“Hip Hop Beyond Beats and Rhymes,” the documentary that we started watching in class on Monday, was very thought provoking. Men have always dominated the hip-hop industry, but I never thought of hip-hop as being described as a masculine performance. Rappers tend to fill their lyrics with issues related to violence, homophobia and sexism, and they do this to assert their masculinity and power. As the movie describes it, hip-hop is ego driven. Artists have come to the understanding that they have to prove how “hard” they are by dropping a beat and rapping about the amount of guns, girls, and money they have. Due to the frequency of these topics being mentioned in lyrics and seen in music videos, this method of entertainment has been greatly criticized.
Some people assume that rappers are violent and sexist, and therefore dangerous because of the lyrics in their songs. The movie points out though that many forms of entertainment feature the same topics that hip-hop does. So what really amazes me is the amount of scrutiny and decree that this music receives, because if you look at any other form of entertainment today you can see the same masculine performance with just as much sex, drugs, and violence that’s seen in hip-hop lyrics and music videos.
Hollywood movies are one of the major forms of entertainment mentioned in the documentary that are full of sex and violence. Jesse James was one of the examples. The idea of masculine performance dates back to James and the film based on his life. This movie divulges James’ experience of being a gang leader and professional criminal known for robbing and murdering. It is through movies like this that men claim the idea that violence and power is what makes them masculine.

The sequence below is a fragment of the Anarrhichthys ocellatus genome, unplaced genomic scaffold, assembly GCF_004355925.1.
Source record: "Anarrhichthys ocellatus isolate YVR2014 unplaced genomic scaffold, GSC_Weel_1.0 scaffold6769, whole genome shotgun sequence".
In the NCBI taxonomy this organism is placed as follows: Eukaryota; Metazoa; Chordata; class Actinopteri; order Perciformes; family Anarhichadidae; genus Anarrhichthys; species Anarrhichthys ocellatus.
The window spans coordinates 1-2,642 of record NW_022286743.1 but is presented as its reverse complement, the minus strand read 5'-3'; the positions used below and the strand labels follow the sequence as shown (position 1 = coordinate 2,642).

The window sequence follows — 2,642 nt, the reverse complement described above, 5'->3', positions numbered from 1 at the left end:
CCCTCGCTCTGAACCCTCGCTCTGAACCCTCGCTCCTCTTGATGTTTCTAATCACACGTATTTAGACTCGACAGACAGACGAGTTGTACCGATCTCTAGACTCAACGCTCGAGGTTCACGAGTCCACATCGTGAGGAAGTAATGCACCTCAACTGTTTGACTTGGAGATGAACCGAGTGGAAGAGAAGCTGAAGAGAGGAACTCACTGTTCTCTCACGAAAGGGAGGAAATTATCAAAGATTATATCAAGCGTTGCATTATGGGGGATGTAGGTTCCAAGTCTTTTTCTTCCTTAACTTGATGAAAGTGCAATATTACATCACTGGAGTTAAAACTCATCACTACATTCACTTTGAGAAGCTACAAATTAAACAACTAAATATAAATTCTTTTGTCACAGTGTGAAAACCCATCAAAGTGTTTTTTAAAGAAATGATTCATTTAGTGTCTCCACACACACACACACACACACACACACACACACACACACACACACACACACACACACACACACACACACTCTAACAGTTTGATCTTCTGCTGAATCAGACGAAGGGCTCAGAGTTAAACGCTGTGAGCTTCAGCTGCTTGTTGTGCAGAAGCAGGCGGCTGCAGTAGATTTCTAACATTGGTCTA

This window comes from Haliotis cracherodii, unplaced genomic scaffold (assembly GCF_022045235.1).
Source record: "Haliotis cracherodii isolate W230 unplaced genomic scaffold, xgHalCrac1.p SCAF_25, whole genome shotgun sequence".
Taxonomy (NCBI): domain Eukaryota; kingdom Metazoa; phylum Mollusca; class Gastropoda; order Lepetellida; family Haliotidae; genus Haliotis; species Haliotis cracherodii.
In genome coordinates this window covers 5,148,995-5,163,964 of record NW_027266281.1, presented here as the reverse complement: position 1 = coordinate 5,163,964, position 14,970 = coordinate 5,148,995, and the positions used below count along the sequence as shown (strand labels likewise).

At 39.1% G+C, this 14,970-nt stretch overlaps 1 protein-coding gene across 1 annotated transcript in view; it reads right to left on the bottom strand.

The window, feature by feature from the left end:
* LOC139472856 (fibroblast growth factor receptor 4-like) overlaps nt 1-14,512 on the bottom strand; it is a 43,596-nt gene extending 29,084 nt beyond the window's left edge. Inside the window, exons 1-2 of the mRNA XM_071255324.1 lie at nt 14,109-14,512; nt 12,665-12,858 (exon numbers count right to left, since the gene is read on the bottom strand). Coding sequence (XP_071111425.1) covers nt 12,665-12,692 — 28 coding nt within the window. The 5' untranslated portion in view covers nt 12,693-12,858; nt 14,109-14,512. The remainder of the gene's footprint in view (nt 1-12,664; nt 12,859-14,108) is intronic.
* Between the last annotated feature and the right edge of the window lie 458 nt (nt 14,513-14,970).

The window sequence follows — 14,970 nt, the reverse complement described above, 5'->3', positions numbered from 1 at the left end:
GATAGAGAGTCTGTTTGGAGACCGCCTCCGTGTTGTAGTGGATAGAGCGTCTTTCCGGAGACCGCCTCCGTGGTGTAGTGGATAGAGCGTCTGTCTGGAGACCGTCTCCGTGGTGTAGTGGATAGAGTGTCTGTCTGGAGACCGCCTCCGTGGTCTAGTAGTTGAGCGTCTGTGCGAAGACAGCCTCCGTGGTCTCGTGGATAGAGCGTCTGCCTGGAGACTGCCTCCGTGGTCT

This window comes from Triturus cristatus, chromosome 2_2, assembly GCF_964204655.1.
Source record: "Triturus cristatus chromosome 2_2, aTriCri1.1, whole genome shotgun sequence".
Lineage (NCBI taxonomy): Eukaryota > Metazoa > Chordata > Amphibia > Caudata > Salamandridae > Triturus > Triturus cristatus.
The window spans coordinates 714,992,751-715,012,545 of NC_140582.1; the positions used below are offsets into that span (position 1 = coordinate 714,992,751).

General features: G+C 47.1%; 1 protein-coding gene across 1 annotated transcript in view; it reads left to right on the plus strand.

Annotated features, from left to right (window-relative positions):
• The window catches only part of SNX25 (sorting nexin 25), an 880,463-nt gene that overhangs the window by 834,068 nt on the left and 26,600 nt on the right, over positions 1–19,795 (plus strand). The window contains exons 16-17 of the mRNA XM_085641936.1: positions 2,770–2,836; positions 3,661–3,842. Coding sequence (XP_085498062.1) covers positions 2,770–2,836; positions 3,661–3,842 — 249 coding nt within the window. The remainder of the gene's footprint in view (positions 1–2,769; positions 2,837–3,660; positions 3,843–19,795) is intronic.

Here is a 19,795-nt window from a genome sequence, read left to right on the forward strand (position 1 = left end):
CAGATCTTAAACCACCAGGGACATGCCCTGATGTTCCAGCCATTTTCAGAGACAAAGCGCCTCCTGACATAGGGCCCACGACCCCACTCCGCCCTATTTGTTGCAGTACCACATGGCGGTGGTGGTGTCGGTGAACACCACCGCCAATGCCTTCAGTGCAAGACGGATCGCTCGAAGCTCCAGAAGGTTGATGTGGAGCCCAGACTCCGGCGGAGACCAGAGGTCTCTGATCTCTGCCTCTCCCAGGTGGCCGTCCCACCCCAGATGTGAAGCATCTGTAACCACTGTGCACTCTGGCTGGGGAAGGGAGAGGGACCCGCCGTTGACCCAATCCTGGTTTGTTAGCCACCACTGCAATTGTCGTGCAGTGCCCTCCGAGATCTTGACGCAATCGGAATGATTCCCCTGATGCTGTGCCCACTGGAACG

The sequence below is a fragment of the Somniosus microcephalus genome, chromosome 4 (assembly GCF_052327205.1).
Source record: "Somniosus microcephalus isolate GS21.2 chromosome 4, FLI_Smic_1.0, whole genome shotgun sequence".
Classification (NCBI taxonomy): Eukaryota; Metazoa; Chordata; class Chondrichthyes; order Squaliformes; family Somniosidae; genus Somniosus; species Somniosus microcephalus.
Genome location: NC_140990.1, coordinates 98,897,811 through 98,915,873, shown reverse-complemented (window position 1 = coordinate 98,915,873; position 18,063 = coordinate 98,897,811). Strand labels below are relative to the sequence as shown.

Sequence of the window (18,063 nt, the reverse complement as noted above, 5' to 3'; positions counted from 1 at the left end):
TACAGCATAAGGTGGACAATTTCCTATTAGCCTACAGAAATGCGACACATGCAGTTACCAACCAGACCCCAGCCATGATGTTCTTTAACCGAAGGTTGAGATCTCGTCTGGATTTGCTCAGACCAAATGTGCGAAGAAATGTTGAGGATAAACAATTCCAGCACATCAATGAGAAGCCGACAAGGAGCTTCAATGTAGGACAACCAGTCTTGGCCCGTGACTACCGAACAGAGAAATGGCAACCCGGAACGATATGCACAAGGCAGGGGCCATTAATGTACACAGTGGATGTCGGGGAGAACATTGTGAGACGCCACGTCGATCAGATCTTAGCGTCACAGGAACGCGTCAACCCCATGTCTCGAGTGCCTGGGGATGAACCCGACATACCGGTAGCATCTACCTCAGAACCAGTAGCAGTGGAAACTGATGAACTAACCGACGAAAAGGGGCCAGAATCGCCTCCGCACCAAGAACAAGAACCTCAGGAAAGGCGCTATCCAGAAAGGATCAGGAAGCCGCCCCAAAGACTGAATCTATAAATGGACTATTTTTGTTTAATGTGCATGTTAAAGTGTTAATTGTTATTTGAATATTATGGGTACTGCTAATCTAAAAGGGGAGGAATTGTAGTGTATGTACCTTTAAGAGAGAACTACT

Jesse James though was not seen as dangerous, instead he was a celebrity while he was alive and became a legend after his death. But what was he famous for, owning a gun and using it to steal and kill? So how does he not get the reputation of being dangerous but rappers do?
It’s amazing that these types of movies that clearly play a major role in influencing men rarely get any criticism, but hip-hop lyrics that display similar behavior are labeled as inappropriate. Yes, hip-hop lyrics and music videos tend to exaggerate gunplay, objectify women, and overuse violence but so do other forms of entertainment, like movies, television, and video games. Maybe the way in which men masculinize themselves needs to be reevaluated. However, this evaluation not only needs to be on hip-hop lyrics but on every other form of entertainment as well.